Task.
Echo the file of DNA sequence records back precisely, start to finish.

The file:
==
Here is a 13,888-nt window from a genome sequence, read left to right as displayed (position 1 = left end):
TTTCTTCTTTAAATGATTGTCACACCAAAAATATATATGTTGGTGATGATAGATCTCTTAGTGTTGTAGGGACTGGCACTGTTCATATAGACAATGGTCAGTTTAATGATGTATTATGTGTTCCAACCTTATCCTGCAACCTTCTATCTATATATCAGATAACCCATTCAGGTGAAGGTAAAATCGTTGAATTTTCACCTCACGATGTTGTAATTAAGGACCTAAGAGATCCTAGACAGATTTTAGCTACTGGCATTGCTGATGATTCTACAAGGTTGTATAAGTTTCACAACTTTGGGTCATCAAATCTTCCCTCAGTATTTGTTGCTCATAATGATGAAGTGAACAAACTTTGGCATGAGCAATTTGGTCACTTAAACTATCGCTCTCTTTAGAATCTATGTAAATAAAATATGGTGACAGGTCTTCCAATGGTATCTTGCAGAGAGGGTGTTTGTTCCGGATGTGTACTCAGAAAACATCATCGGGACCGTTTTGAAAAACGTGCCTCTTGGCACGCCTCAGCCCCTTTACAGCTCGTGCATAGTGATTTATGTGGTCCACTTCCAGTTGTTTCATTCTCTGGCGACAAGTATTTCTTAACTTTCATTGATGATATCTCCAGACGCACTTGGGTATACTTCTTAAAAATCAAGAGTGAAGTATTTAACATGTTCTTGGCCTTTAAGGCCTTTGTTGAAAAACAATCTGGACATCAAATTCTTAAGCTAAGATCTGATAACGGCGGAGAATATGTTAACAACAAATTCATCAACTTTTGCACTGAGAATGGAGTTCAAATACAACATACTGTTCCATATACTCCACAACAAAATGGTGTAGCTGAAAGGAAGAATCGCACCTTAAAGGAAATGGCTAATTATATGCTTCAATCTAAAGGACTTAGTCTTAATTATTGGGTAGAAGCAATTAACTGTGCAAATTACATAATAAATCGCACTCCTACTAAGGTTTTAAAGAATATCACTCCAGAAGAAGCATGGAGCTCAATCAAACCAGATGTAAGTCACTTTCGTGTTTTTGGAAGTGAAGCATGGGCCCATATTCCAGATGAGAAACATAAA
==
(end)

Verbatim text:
Here is a 13,888-nt window from a genome sequence, read left to right as displayed (position 1 = left end):
TTTCTTCTTTAAATGATTGTCACACCAAAAATATATATGTTGGTGATGATAGATCTCTTAGTGTTGTAGGGACTGGCACTGTTCATATAGACAATGGTCAGTTTAATGATGTATTATGTGTTCCAACCTTATCCTGCAACCTTCTATCTATATATCAGATAACCCATTCAGGTGAAGGTAAAATCGTTGAATTTTCACCTCACGATGTTGTAATTAAGGACCTAAGAGATCCTAGACAGATTTTAGCTACTGGCATTGCTGATGATTCTACAAGGTTGTATAAGTTTCACAACTTTGGGTCATCAAATCTTCCCTCAGTATTTGTTGCTCATAATGATGAAGTGAACAAACTTTGGCATGAGCAATTTGGTCACTTAAACTATCGCTCTCTTTAGAATCTATGTAAATAAAATATGGTGACAGGTCTTCCAATGGTATCTTGCAGAGAGGGTGTTTGTTCCGGATGTGTACTCAGAAAACATCATCGGGACCGTTTTGAAAAACGTGCCTCTTGGCACGCCTCAGCCCCTTTACAGCTCGTGCATAGTGATTTATGTGGTCCACTTCCAGTTGTTTCATTCTCTGGCGACAAGTATTTCTTAACTTTCATTGATGATATCTCCAGACGCACTTGGGTATACTTCTTAAAAATCAAGAGTGAAGTATTTAACATGTTCTTGGCCTTTAAGGCCTTTGTTGAAAAACAATCTGGACATCAAATTCTTAAGCTAAGATCTGATAACGGCGGAGAATATGTTAACAACAAATTCATCAACTTTTGCACTGAGAATGGAGTTCAAATACAACATACTGTTCCATATACTCCACAACAAAATGGTGTAGCTGAAAGGAAGAATCGCACCTTAAAGGAAATGGCTAATTATATGCTTCAATCTAAAGGACTTAGTCTTAATTATTGGGTAGAAGCAATTAACTGTGCAAATTACATAATAAATCGCACTCCTACTAAGGTTTTAAAGAATATCACTCCAGAAGAAGCATGGAGCTCAATCAAACCAGATGTAAGTCACTTTCGTGTTTTTGGAAGTGAAGCATGGGCCCATATTCCAGATGAGAAACATAAA